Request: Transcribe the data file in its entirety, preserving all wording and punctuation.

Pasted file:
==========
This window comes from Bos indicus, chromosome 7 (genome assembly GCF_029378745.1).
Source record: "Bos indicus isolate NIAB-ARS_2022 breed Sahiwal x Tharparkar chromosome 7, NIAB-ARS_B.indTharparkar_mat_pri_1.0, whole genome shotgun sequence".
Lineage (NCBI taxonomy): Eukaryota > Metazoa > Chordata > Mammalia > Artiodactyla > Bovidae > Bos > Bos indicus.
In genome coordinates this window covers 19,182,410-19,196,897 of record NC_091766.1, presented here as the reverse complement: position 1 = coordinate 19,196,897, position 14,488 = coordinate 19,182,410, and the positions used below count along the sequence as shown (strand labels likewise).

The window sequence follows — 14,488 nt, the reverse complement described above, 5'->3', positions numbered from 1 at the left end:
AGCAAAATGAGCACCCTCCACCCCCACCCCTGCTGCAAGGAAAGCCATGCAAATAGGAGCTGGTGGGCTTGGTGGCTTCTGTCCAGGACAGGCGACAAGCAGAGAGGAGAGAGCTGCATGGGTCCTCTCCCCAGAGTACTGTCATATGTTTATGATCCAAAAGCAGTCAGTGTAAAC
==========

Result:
This window comes from Bos indicus, chromosome 7 (genome assembly GCF_029378745.1).
Source record: "Bos indicus isolate NIAB-ARS_2022 breed Sahiwal x Tharparkar chromosome 7, NIAB-ARS_B.indTharparkar_mat_pri_1.0, whole genome shotgun sequence".
Lineage (NCBI taxonomy): Eukaryota > Metazoa > Chordata > Mammalia > Artiodactyla > Bovidae > Bos > Bos indicus.
In genome coordinates this window covers 19,182,410-19,196,897 of record NC_091766.1, presented here as the reverse complement: position 1 = coordinate 19,196,897, position 14,488 = coordinate 19,182,410, and the positions used below count along the sequence as shown (strand labels likewise).

The window sequence follows — 14,488 nt, the reverse complement described above, 5'->3', positions numbered from 1 at the left end:
AGCAAAATGAGCACCCTCCACCCCCACCCCTGCTGCAAGGAAAGCCATGCAAATAGGAGCTGGTGGGCTTGGTGGCTTCTGTCCAGGACAGGCGACAAGCAGAGAGGAGAGAGCTGCATGGGTCCTCTCCCCAGAGTACTGTCATATGTTTATGATCCAAAAGCAGTCAGTGTAAAC